The evening is mild, the pitch is pristine and the visiting forward sees only daylight between him and the goal. He is wrong. Behind him, quiet and quick, comes center defender Erik Palmer-Brown. The kid shoulders the evasive striker, slowing him down. His foot connects with the ball. Then comes the slide tackle that dislodges it definitively — and returns possession to the American all-star team.
That whole episode, in Denver last month, took 11 seconds; Palmer-Brown works fast.
For once, the Americans might beat the Brits at their own sport. And it’s because a young English boy is hopping across the pond to play the beautiful game, soccer (we say with emphasis), internationally.
Coach of Team USA Jürgen Klinsmann must be counting his lucky stars at the coup. A British-born 16-year-old named Cameron Carter-Vickers is rapidly rising through the ranks of the American youth system and just became one of the youngest players ever selected for the U.S.’s under-23 team: He’s four years younger than most of his teammates. And now, Carter-Vickers is a prime candidate for the 2016 Olympic Games, where the U.S. will hope to field a team of up-and-comers.
A legacy often boils down to numbers.
Let’s start with 10. That’s the number Landon Donovan, arguably America’s greatest soccer player of all time, will be wearing when he suits up for the U.S. men’s national team for the last time on Friday in a friendly against Ecuador. Coach Jürgen Klinsmann already said he would captain the squad, start the match and probably play about 30 minutes.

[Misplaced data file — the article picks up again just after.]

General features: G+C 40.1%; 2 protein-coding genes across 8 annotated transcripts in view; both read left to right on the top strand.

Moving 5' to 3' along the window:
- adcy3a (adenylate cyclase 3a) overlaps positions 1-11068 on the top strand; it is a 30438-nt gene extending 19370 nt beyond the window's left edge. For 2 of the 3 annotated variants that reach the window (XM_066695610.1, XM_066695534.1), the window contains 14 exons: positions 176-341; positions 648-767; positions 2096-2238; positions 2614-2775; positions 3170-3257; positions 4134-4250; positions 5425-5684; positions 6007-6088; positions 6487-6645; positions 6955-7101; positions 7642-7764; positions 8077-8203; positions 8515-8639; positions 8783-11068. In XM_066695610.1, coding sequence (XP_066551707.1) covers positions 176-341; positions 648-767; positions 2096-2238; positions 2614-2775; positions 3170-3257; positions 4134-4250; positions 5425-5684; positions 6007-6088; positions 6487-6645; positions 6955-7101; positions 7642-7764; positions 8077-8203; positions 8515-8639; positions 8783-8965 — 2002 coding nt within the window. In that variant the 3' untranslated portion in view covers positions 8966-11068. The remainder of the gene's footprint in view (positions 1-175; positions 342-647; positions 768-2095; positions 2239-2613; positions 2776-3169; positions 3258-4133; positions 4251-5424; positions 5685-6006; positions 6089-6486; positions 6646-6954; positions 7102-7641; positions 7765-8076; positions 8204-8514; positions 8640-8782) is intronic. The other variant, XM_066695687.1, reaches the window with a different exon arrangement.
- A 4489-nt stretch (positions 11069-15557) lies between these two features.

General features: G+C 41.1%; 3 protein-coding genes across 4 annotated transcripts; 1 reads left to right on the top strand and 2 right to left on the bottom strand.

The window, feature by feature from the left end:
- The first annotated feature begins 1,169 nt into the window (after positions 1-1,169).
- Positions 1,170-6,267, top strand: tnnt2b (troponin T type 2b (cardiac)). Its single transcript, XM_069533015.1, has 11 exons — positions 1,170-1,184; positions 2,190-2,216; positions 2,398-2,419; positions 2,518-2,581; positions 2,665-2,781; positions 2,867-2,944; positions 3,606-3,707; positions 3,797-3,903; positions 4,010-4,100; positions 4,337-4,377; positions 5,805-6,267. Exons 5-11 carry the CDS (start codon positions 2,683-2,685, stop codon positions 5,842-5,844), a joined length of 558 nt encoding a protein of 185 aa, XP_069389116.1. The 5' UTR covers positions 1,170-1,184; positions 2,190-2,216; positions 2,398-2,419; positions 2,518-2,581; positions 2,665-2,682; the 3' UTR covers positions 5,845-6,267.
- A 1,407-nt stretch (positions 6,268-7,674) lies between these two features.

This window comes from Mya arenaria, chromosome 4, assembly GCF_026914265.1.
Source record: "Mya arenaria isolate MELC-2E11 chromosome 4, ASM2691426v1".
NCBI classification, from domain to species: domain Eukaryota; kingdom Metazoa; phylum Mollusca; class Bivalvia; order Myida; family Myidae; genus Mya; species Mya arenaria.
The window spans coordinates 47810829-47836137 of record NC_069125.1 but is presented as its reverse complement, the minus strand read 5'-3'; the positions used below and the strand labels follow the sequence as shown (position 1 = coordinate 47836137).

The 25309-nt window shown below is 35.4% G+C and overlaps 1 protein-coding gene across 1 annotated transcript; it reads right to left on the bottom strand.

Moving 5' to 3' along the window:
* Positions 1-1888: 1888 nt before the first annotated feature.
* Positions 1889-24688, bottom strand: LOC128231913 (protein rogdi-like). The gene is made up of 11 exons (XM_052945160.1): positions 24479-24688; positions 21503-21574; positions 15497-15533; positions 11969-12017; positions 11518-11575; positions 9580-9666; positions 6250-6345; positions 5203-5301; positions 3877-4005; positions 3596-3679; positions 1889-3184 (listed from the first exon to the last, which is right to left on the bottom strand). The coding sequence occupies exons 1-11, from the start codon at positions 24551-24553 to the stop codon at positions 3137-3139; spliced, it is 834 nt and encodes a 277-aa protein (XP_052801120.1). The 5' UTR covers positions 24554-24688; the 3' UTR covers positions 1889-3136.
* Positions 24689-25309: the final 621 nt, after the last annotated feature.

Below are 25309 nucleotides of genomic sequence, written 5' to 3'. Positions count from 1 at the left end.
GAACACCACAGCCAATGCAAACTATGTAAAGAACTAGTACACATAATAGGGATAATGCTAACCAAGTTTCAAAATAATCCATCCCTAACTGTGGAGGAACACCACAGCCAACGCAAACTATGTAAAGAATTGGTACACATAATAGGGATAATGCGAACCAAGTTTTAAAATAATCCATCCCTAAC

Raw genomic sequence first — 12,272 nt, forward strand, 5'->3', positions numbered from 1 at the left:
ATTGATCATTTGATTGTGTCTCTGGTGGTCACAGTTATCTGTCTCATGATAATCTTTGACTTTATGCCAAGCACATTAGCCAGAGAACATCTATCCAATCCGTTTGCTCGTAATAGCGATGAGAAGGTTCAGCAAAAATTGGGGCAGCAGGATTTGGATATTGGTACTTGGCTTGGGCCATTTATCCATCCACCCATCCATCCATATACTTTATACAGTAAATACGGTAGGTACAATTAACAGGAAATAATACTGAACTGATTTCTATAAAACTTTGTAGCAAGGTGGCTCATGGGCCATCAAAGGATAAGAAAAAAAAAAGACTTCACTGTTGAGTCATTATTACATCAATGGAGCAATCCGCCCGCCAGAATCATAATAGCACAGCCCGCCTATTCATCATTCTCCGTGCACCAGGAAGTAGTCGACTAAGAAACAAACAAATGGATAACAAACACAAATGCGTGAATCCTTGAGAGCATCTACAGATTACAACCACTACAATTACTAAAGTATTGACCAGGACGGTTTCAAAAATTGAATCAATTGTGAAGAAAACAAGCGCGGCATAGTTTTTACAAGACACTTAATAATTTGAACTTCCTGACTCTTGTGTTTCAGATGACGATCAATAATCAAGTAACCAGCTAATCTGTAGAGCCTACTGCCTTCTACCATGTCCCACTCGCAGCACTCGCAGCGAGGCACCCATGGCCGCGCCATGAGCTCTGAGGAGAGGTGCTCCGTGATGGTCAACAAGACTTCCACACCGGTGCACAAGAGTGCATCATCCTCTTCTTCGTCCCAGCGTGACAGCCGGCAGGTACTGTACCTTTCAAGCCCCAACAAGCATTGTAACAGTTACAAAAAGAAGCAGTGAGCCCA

COMMERCE CITY, Colo. — It’s been quite a trip for Steven Beitashour, and more than just the lengthy one he took that included a couple international layovers before finding his way to the northern Denver suburb this past Saturday.
“I’m like, ‘What time zone are we in right now?’ I’m all over the place,” said the 27-year-old, conceding some jet lag after a MLS match between his Vancouver Whitecaps and Western Conference foe the Colorado Rapids. “It was a long flight.”
Edgar Castillo is not particularly fond of interviews, but the number of requests he receives may soon be increasing, what with his next international match coming against Mexico, a country whose media and fans once called him a traitor.
On Thursday, with the U.S. national team in the midst of a shakeup after the recent hiring of team manager Jürgen Klinsmann to replace Bob Bradley, the 24-year-old Castillo was unexpectedly selected to play in the August 10 friendly. The match in Philadelphia will not only be the first time the archrivals have met since Mexico’s 4-2 come-from-behind defeat of the United States in the CONCACAF Gold Cup final in June, but also Castillo’s first chance to play against his old team and the country where he still resides.